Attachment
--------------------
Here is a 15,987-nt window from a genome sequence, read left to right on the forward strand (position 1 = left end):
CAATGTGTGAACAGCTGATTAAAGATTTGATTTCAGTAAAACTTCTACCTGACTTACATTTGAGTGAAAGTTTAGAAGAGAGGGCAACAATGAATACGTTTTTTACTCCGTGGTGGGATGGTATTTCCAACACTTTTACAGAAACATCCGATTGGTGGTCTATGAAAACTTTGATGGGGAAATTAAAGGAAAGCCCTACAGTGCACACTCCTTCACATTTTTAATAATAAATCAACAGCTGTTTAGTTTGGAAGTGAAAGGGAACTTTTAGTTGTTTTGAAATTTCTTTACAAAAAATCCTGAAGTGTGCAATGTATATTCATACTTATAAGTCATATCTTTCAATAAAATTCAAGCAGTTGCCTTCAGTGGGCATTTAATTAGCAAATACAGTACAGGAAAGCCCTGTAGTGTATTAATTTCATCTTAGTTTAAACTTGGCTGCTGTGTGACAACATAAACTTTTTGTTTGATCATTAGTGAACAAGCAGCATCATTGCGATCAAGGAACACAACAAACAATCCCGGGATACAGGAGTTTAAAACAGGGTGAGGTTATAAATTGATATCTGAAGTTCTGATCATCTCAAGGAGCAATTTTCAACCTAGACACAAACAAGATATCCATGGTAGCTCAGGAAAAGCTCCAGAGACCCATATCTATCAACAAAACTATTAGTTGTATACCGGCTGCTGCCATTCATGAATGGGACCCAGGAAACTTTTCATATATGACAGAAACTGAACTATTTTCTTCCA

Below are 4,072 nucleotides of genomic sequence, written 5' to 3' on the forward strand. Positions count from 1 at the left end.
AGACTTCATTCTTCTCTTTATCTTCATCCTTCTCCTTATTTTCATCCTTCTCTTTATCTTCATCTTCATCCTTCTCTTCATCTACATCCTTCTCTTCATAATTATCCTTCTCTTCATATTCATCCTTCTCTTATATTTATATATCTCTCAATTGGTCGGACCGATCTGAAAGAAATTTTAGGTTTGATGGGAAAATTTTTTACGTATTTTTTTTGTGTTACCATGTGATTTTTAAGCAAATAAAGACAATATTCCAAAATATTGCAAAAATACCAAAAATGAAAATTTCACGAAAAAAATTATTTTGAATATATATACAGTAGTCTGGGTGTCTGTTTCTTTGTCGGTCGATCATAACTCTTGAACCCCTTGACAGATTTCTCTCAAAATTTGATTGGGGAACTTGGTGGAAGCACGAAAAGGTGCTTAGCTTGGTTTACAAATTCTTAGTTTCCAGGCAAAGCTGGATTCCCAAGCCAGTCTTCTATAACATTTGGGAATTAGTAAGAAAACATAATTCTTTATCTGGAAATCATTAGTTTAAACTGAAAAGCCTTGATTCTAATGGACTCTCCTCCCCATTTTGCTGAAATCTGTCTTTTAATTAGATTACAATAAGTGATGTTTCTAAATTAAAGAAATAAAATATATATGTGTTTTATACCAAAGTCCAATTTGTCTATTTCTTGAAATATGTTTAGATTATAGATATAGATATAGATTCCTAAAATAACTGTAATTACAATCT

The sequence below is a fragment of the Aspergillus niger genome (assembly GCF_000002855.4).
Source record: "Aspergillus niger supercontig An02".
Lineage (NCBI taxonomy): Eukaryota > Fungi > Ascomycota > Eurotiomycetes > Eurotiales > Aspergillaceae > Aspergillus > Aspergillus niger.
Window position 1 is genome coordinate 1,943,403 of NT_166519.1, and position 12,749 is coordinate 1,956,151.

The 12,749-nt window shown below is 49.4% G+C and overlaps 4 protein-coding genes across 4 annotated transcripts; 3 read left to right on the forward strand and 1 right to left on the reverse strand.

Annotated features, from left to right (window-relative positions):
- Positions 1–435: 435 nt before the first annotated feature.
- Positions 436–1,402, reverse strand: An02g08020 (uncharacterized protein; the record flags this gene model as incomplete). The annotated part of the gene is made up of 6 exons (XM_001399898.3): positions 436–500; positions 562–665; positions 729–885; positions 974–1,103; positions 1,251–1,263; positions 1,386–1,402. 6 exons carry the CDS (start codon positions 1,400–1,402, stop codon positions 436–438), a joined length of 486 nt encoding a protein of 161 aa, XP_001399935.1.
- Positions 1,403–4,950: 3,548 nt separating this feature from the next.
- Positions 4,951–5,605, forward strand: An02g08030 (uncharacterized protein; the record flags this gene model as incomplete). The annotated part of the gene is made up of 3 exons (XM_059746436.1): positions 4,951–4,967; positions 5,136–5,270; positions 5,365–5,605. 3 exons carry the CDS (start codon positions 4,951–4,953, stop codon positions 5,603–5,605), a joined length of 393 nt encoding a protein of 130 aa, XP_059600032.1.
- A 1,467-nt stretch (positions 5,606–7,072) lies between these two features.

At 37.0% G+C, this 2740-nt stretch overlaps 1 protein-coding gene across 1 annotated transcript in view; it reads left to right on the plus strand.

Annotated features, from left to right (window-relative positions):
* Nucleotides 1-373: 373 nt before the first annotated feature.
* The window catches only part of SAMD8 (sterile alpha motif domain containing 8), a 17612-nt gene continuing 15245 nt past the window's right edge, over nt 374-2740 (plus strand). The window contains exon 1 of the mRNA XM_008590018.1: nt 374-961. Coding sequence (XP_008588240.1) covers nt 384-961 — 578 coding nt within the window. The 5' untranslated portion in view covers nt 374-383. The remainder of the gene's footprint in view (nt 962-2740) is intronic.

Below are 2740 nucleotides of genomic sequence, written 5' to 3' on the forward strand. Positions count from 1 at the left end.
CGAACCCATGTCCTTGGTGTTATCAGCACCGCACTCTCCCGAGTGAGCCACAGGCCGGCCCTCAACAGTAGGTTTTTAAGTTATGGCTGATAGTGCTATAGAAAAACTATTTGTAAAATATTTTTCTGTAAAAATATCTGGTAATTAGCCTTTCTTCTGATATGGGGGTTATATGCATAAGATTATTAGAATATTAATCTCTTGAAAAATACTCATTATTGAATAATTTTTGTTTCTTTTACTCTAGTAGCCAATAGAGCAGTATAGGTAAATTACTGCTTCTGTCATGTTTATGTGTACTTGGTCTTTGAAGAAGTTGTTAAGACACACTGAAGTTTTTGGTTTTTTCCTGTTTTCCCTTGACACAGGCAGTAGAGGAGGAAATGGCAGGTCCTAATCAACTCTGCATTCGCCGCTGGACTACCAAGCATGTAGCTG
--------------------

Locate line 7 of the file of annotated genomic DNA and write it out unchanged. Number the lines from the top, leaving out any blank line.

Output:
Lineage (NCBI taxonomy): Eukaryota > Fungi > Ascomycota > Eurotiomycetes > Eurotiales > Aspergillaceae > Aspergillus > Aspergillus niger.